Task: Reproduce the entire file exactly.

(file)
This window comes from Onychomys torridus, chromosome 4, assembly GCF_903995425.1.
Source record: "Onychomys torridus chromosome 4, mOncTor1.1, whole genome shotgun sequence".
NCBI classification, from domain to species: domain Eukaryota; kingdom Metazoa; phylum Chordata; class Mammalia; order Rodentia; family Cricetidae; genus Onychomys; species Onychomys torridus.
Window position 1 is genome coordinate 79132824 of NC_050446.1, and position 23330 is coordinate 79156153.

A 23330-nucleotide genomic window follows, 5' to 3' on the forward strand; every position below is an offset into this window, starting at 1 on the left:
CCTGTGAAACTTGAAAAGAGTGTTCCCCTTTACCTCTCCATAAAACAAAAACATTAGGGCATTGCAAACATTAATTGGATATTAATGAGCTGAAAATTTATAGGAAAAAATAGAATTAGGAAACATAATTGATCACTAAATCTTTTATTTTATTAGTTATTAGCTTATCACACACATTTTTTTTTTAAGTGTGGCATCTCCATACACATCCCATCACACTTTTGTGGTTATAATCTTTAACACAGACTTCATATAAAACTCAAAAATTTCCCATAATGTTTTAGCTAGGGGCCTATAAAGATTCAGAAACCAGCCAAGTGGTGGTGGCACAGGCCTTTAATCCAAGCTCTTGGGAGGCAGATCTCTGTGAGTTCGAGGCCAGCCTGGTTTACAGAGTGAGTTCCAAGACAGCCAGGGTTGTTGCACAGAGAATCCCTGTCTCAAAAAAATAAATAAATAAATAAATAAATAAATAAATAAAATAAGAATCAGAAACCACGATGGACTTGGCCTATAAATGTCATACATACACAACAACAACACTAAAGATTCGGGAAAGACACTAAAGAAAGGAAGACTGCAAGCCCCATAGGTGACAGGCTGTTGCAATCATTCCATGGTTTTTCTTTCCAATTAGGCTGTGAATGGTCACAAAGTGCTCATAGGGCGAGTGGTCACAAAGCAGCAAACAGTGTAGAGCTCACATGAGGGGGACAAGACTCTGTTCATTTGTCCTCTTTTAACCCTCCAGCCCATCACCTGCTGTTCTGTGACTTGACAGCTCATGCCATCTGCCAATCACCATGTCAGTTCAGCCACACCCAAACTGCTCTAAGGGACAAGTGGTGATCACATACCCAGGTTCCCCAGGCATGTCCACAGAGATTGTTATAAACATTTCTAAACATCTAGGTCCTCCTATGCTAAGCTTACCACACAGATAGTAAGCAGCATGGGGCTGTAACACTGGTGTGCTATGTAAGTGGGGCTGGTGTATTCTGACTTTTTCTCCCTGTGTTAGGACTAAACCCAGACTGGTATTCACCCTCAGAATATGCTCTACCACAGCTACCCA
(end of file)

This window comes from Onychomys torridus, chromosome 4, assembly GCF_903995425.1.
Source record: "Onychomys torridus chromosome 4, mOncTor1.1, whole genome shotgun sequence".
NCBI classification, from domain to species: domain Eukaryota; kingdom Metazoa; phylum Chordata; class Mammalia; order Rodentia; family Cricetidae; genus Onychomys; species Onychomys torridus.
Window position 1 is genome coordinate 79132824 of NC_050446.1, and position 23330 is coordinate 79156153.

A 23330-nucleotide genomic window follows, 5' to 3' on the forward strand; every position below is an offset into this window, starting at 1 on the left:
CCTGTGAAACTTGAAAAGAGTGTTCCCCTTTACCTCTCCATAAAACAAAAACATTAGGGCATTGCAAACATTAATTGGATATTAATGAGCTGAAAATTTATAGGAAAAAATAGAATTAGGAAACATAATTGATCACTAAATCTTTTATTTTATTAGTTATTAGCTTATCACACACATTTTTTTTTTAAGTGTGGCATCTCCATACACATCCCATCACACTTTTGTGGTTATAATCTTTAACACAGACTTCATATAAAACTCAAAAATTTCCCATAATGTTTTAGCTAGGGGCCTATAAAGATTCAGAAACCAGCCAAGTGGTGGTGGCACAGGCCTTTAATCCAAGCTCTTGGGAGGCAGATCTCTGTGAGTTCGAGGCCAGCCTGGTTTACAGAGTGAGTTCCAAGACAGCCAGGGTTGTTGCACAGAGAATCCCTGTCTCAAAAAAATAAATAAATAAATAAATAAATAAATAAATAAAATAAGAATCAGAAACCACGATGGACTTGGCCTATAAATGTCATACATACACAACAACAACACTAAAGATTCGGGAAAGACACTAAAGAAAGGAAGACTGCAAGCCCCATAGGTGACAGGCTGTTGCAATCATTCCATGGTTTTTCTTTCCAATTAGGCTGTGAATGGTCACAAAGTGCTCATAGGGCGAGTGGTCACAAAGCAGCAAACAGTGTAGAGCTCACATGAGGGGGACAAGACTCTGTTCATTTGTCCTCTTTTAACCCTCCAGCCCATCACCTGCTGTTCTGTGACTTGACAGCTCATGCCATCTGCCAATCACCATGTCAGTTCAGCCACACCCAAACTGCTCTAAGGGACAAGTGGTGATCACATACCCAGGTTCCCCAGGCATGTCCACAGAGATTGTTATAAACATTTCTAAACATCTAGGTCCTCCTATGCTAAGCTTACCACACAGATAGTAAGCAGCATGGGGCTGTAACACTGGTGTGCTATGTAAGTGGGGCTGGTGTATTCTGACTTTTTCTCCCTGTGTTAGGACTAAACCCAGACTGGTATTCACCCTCAGAATATGCTCTACCACAGCTACCCA